Finally, on that third day, I told my husband that our plans would have to change. We would have to take a day off from touring so I could get some medical help and so I could rest. My husband fully supported me in that decision. In fact, he’d been suggesting a change in plans since we had left home.
Not wanting to admit that something is wrong is a big problem. For me, it meant that I would have to admit to my husband that I was foolish when I insisted on carrying on with plans when clearly, I was not well. It also meant that I had been foolish to think I could eat what I wanted when I knew I really couldn’t without paying the price. Denial is a very stubborn and resistant layer.
Those soft layers inside of my gut were crumbling, the hard layer of my stubborn nature was quite unstable. Let’s just say I truly was on the verge of collapse.
Kale was not the answer to resetting my body in the scenario that I just recounted, but a sensible diet that include the types of foods I knew my GI tract could handle was. I began to make wise food choices. Just because I was on vacation, it did not mean that I could indulge in those foods I knew I could not eat.
I listened to my body. I rested when I was tired. Together my husband and I restructured our plans so that we had activity that included walking and taking in the sights but did not include hiking that might have been more than my current condition could handle.
There was so much beauty to be enjoyed in Sedona. I often wonder if I would have even enjoyed any of it if I had not taken the time to have a serious talk with myself about practicing self-care whether I was not vacation or not. Do others of you ever let self-care go out the window when you are on vacation?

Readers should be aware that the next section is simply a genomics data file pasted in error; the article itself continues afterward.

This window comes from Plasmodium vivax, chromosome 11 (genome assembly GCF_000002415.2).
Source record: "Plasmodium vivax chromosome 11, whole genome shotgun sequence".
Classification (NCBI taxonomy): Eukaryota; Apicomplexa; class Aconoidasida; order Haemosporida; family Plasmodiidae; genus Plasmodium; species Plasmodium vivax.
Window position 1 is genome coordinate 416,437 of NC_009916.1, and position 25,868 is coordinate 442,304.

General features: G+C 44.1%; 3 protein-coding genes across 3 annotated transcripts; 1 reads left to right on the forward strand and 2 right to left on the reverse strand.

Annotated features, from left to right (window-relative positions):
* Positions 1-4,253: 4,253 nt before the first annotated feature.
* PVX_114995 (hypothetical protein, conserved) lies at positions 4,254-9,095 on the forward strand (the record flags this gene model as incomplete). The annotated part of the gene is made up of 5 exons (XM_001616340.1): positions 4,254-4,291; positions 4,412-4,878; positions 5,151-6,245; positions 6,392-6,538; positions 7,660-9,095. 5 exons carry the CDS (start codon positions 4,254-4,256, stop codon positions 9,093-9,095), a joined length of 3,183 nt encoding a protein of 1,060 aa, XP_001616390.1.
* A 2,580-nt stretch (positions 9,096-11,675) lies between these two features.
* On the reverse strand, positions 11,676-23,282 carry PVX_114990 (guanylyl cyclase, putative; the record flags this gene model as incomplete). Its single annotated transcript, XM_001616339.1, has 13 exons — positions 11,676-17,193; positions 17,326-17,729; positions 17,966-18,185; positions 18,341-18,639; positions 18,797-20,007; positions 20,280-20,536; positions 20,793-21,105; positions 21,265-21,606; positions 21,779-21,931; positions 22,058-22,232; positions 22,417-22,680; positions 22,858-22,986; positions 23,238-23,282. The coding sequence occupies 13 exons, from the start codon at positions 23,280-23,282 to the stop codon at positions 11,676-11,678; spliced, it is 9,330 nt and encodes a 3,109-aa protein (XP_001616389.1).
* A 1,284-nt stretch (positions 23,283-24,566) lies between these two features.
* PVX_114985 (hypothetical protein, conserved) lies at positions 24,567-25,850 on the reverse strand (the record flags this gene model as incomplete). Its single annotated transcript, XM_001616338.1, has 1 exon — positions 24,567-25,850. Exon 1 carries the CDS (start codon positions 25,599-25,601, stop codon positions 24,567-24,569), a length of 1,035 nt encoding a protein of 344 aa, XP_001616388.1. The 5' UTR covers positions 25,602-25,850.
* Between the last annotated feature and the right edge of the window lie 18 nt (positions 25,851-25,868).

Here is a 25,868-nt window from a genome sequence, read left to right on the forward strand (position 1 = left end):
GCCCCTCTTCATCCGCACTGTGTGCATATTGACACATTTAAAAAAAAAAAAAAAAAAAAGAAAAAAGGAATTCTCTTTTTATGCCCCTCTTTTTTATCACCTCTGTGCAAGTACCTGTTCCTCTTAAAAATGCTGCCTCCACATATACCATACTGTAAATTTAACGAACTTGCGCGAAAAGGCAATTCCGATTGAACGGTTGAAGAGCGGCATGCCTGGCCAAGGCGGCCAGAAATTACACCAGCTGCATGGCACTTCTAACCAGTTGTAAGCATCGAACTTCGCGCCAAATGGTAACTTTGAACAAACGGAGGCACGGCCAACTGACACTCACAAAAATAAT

In the end, I learned some valuable lessons about resetting my body. No, I did not set my back to its factory settings while we were on this vacation because that would mean I would have to come up with a way to wipe away decades of living. Original factory settings are no longer possible. My body has changed. New rules apply as I learn to live in a body which is different than the one I had in my forties, my fifties, or even in my sixties; however, small changes can do wonders when it comes to resetting a body that is begging for restoration to optimum health.
· I began to listen to my body.
· I made positive dietary choices. (Those choices did not include kale!)
· I rested when I need to do so.
· I made sure I continued to exercise by walking and exploring the beautiful area where we were visiting.
· I didn’t waste the experience by giving in to illness, but I let the illness instruct me on how to heal.
On our last day of the trip, I found these words written on a Coconino Forest Service sign in:
Can you hear the stream?
Feel a soft leaf or a sycamore.
Discover who lives here.
Answers to the questions such as the one asked by the sender of the text which I wrote about at the beginning of this post seldom have one answer. Kale, while it is a healthy food, and a food most of us wish to avoid, is not the answer to gaining a healthier lifestyle. Instead, I think we have to slow down and do these last three things which I found printed on a forest service sign.
We must listen to nature around us and to our bodies. We need to touch the positive and beautiful things in our lives. Yes, it is so important when things are out of balance to take time to get in touch with those things which are beautiful and positive in our lives. That means we must change our focus. We can't look on what ails us. We must look to what heals us. And finally, when we look closely, we can discover who it is that inhabits the body we now have.
Life is about change. Nothing stays the same. We will never live in the body that we were given when we left the factory. We must accept that and treat our bodies and minds and spirits with respect by giving all three what nourishes the body even if it sometimes includes, but is not limited to, kale.